Channel Islands National Park and Marine Sanctuary provide habitat for breeding populations of four species of pinnipeds or seals and sea lions (California sea lions, northern fur seals, harbor seals, and northern elephant seals). At one time, two other species were found here in abundance--Steller, or northern, sea lions and Guadalupe fur seals. While Steller sea lions have not been seen since the 1980s, a few Guadalupe fur seals are occasionally sighted.
The Channel Islands are important to the survival of pinnipeds because most need protected undisturbed beaches to raise their young. Point Bennett is particularly important because it is centrally located, so close to rich feeding grounds for most of these species. Their biggest threats tend to be encounters with fishing gear, pollution, disease, and El Niño.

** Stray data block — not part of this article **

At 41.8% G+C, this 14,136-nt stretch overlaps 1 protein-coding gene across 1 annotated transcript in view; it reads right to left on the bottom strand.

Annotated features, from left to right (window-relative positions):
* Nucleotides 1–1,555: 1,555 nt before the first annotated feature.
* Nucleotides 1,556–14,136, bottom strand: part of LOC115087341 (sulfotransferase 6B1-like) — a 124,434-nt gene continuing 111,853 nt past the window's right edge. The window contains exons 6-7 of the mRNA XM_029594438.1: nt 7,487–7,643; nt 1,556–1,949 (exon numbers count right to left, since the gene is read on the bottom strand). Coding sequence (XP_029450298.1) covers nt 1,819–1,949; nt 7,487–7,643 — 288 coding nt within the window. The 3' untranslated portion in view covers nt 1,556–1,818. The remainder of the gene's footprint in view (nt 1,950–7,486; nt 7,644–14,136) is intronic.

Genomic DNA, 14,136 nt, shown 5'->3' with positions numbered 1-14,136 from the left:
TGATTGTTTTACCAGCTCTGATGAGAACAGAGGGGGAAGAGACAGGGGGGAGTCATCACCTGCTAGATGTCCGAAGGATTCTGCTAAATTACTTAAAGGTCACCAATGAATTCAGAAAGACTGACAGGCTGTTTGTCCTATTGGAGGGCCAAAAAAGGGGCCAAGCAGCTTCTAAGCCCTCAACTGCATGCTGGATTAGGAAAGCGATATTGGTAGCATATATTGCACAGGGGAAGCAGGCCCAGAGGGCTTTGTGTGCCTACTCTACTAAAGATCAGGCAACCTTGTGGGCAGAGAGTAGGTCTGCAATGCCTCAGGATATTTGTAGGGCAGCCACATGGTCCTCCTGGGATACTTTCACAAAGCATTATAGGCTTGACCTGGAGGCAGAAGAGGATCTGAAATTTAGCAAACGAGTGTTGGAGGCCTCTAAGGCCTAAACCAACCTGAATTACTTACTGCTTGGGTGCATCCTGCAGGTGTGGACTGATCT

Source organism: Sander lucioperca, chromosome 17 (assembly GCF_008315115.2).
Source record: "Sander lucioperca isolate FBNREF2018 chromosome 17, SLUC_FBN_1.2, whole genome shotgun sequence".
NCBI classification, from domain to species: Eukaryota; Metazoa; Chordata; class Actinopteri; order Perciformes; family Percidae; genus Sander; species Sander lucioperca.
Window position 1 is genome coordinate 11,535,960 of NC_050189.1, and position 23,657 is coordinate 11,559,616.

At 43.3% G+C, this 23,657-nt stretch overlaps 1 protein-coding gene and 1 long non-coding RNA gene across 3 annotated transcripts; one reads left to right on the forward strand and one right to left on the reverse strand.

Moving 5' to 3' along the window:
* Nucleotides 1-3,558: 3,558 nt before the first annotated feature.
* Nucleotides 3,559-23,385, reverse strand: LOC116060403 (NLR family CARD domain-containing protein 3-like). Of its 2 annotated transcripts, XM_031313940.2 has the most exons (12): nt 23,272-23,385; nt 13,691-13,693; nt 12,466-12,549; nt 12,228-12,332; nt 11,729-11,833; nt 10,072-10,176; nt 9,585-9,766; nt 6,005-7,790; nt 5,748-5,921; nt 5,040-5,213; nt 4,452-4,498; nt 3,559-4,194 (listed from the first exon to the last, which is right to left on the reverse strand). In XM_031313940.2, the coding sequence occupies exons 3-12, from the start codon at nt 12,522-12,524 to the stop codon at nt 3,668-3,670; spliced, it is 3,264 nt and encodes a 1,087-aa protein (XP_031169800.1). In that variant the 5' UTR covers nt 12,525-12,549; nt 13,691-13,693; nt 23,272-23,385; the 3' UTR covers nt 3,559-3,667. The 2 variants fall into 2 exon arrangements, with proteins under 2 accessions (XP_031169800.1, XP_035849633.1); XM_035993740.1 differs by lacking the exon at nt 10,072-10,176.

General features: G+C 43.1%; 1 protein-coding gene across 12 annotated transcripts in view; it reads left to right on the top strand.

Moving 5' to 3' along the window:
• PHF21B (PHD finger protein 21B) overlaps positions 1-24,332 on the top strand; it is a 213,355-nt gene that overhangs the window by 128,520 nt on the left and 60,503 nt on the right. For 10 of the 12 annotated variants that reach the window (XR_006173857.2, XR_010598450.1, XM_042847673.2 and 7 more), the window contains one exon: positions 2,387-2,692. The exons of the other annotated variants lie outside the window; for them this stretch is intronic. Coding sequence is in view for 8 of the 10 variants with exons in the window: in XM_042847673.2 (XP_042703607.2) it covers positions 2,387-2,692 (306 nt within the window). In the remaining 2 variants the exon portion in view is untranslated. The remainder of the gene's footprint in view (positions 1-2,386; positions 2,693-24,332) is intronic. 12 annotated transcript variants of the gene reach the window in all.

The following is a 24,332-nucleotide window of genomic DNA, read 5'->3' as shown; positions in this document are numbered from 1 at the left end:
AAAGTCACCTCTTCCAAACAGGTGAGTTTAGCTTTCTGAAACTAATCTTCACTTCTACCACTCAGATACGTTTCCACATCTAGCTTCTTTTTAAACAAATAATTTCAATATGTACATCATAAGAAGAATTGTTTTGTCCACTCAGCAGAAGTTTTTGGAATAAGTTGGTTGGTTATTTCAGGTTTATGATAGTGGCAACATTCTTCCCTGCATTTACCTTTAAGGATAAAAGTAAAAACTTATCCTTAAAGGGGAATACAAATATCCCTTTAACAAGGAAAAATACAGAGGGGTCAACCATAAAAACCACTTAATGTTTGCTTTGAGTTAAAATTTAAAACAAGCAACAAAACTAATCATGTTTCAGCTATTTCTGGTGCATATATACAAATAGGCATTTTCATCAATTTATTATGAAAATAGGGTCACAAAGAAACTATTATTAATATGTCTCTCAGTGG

See below for information on the most common pinnipeds found around the Channel Islands. For more Information about each species please visit National Marine Mammal Laboratory.
Did You Know?
The endemic island deer mouse is the only native terrestrial mammal common to all the Channel Islands and is larger than mainland deer mice. Densities of deer mice on the islands can be greater than anywhere else in the world. This makes you happy if you're an owl, but not if you're a camper.